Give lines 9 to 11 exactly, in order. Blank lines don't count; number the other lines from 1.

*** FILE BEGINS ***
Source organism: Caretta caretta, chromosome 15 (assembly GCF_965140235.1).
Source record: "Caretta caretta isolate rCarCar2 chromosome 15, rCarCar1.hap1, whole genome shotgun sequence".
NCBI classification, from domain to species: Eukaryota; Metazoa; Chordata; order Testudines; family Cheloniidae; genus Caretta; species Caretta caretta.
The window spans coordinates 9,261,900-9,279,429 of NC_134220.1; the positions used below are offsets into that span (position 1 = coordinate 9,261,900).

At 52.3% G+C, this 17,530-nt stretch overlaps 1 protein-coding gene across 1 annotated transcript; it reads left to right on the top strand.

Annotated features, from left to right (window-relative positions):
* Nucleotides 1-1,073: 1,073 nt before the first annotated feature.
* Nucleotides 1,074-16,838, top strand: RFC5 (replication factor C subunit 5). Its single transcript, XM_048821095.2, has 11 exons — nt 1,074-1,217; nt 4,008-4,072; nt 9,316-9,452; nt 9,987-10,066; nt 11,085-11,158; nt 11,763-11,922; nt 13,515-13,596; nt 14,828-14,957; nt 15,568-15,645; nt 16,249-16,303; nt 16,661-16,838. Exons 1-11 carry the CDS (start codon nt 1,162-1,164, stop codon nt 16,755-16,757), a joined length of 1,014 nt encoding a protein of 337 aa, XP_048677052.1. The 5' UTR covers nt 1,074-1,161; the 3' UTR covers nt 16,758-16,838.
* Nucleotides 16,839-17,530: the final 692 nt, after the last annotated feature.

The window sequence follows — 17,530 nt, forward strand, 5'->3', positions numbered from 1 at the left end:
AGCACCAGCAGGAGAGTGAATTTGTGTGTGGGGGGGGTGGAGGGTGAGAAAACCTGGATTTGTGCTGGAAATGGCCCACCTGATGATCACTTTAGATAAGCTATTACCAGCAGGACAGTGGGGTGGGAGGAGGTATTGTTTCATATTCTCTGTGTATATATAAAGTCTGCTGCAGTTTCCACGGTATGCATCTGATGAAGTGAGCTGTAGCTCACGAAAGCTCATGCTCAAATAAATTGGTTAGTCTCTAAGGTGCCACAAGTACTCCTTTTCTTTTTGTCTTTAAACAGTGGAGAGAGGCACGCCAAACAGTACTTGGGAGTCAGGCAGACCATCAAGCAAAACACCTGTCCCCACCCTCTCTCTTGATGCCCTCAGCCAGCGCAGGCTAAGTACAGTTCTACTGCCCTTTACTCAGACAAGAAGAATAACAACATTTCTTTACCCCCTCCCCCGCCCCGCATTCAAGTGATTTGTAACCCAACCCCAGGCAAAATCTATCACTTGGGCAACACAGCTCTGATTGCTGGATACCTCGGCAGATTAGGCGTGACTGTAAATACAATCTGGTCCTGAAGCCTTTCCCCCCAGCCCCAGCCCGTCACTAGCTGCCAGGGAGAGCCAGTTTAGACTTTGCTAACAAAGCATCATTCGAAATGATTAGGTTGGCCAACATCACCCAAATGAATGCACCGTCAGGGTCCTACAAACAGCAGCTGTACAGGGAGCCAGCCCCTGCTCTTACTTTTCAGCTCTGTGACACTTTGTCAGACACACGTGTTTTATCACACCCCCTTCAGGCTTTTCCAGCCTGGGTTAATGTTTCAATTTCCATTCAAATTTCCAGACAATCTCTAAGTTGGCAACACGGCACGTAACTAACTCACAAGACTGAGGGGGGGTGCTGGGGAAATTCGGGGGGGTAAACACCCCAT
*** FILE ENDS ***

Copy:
* Nucleotides 16,839-17,530: the final 692 nt, after the last annotated feature.

The window sequence follows — 17,530 nt, forward strand, 5'->3', positions numbered from 1 at the left end:
AGCACCAGCAGGAGAGTGAATTTGTGTGTGGGGGGGGTGGAGGGTGAGAAAACCTGGATTTGTGCTGGAAATGGCCCACCTGATGATCACTTTAGATAAGCTATTACCAGCAGGACAGTGGGGTGGGAGGAGGTATTGTTTCATATTCTCTGTGTATATATAAAGTCTGCTGCAGTTTCCACGGTATGCATCTGATGAAGTGAGCTGTAGCTCACGAAAGCTCATGCTCAAATAAATTGGTTAGTCTCTAAGGTGCCACAAGTACTCCTTTTCTTTTTGTCTTTAAACAGTGGAGAGAGGCACGCCAAACAGTACTTGGGAGTCAGGCAGACCATCAAGCAAAACACCTGTCCCCACCCTCTCTCTTGATGCCCTCAGCCAGCGCAGGCTAAGTACAGTTCTACTGCCCTTTACTCAGACAAGAAGAATAACAACATTTCTTTACCCCCTCCCCCGCCCCGCATTCAAGTGATTTGTAACCCAACCCCAGGCAAAATCTATCACTTGGGCAACACAGCTCTGATTGCTGGATACCTCGGCAGATTAGGCGTGACTGTAAATACAATCTGGTCCTGAAGCCTTTCCCCCCAGCCCCAGCCCGTCACTAGCTGCCAGGGAGAGCCAGTTTAGACTTTGCTAACAAAGCATCATTCGAAATGATTAGGTTGGCCAACATCACCCAAATGAATGCACCGTCAGGGTCCTACAAACAGCAGCTGTACAGGGAGCCAGCCCCTGCTCTTACTTTTCAGCTCTGTGACACTTTGTCAGACACACGTGTTTTATCACACCCCCTTCAGGCTTTTCCAGCCTGGGTTAATGTTTCAATTTCCATTCAAATTTCCAGACAATCTCTAAGTTGGCAACACGGCACGTAACTAACTCACAAGACTGAGGGGGGGTGCTGGGGAAATTCGGGGGGGTAAACACCCCAT